Murdoch touts Fox as top network


LOS ANGELES -- The morning after the demise of the CBS-QVC merger, Rupert Murdoch, the chairman of Fox Inc., trumpeted Fox Broadcasting's strides in the television industry and derided the programming of CBS as "getting pretty tired."

While CBS remains the ratings leader in prime time, the network "needs a more expansionary business view," Mr. Murdoch said. "They have real problems on their program schedule."

Though the Fox network is in fourth place in the ratings, Mr. Murdoch contended that it had achieved parity with CBS, ABC and NBC, citing as evidence the increased payments he said those networks were making to their affiliated stations to keep them from fleeing to Fox.

"We've made great strides; we're taking bold steps," Mr. Murdoch said at a news conference at an annual gathering of television critics and reporters in Los Angeles yesterday. "We're not just a fourth network. We're the leading network in America."

It was Mr. Murdoch's first meeting with reporters since Fox last week announced the resignation of Lucie Salhany, chairwoman of Fox Broadcasting, and the promotion of Chase Carey as chairman of Fox's newly formed television division.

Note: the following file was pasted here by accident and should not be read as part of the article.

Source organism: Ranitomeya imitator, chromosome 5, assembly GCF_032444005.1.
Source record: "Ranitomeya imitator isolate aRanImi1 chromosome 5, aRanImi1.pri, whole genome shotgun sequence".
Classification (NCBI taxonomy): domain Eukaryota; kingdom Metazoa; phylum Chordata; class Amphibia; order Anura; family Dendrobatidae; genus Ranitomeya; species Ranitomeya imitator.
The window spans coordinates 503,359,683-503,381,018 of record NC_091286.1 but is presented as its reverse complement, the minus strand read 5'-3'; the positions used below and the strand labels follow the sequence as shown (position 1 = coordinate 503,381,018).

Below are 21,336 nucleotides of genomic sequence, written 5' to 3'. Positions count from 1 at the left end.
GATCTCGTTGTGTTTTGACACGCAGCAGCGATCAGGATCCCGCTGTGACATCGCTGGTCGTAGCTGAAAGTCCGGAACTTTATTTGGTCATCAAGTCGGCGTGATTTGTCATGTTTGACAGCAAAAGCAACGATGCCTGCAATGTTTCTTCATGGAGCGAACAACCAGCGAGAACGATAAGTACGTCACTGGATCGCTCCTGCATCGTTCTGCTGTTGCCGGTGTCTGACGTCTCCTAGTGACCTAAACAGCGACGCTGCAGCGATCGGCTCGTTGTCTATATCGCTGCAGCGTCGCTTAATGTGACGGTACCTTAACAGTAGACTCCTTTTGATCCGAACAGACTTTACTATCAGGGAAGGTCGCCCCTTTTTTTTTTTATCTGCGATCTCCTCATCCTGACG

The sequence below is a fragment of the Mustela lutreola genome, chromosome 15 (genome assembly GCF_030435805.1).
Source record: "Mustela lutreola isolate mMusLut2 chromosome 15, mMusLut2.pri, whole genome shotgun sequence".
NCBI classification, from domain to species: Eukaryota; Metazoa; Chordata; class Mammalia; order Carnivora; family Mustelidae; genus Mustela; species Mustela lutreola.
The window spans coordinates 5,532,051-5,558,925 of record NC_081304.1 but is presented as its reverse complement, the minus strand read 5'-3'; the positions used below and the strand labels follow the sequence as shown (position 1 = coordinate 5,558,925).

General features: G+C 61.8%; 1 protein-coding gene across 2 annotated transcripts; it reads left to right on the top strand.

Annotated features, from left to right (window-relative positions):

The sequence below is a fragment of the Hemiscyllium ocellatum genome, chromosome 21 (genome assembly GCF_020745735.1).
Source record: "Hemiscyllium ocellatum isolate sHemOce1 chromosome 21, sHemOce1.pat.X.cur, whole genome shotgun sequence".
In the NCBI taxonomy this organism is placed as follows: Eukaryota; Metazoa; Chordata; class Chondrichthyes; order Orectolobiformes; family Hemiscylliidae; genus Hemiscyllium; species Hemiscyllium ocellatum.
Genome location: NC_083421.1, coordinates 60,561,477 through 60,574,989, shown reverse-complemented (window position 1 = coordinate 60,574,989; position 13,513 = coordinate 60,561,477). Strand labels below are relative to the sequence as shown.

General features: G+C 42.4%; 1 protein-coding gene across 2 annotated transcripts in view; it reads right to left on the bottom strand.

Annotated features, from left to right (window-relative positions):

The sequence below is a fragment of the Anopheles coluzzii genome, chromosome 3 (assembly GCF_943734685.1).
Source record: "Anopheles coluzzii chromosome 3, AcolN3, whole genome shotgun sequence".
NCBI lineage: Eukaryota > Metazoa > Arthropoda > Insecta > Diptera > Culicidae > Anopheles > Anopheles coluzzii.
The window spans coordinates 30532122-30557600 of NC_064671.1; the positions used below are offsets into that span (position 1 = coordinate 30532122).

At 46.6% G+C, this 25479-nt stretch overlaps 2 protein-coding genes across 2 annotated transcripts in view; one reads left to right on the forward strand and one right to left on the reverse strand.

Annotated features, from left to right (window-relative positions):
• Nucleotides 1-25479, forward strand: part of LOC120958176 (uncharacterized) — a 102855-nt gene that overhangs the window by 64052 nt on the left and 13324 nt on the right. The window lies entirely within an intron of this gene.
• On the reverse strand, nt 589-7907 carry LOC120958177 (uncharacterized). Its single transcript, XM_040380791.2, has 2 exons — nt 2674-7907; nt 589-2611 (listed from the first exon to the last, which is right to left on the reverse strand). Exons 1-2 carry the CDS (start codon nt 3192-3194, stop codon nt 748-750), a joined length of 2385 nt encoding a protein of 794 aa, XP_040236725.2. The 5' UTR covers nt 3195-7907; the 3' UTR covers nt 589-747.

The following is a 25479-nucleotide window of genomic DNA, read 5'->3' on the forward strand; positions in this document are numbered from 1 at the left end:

Mr. Murdoch, who is chairman of Fox's parent, News Corp., also implied strongly that he would be taking a more direct role in running the Fox network and that he would be aided primarily by the Fox executives who engineered two recent moves: the addition of 12 affiliates, eight of them from CBS, through an investment in New World Communications, and the acquisition of rights to broadcast National Football League games beginning this fall.

Fox's gains, of course, were losses for CBS.

Standing bathed in purplish light on a ballroom stage in the Universal Hilton hotel, Mr. Murdoch introduced Mr. Carey, 40, as "the principal strategist behind the acquisition of football and affiliation with New World."

Asked if Fox would lose $100 million, as predicted by some industry executives, by paying nearly $400 million a year for the NFL rights, Mr. Murdoch contended that strong advertising sales would enable the network to break even on its coverage.

He also said Fox, which expanded to a seven-days-a-week schedule in prime time last year, had no intention to expand beyond its current 15 hours a week of prime-time programming. The other networks offer 22 hours in prime time.

He said he felt no need to match the other networks' morning or early evening news broadcasts because "people don't watch them much."

He added that Fox was more interested in strengthening local news broadcasts.

"People prefer to watch news edited for them in their community. Local newspapers sell a lot more than national newspapers."

Mr. Murdoch said he remained in the market for new and stronger affiliates, beyond those added through the New World deal.

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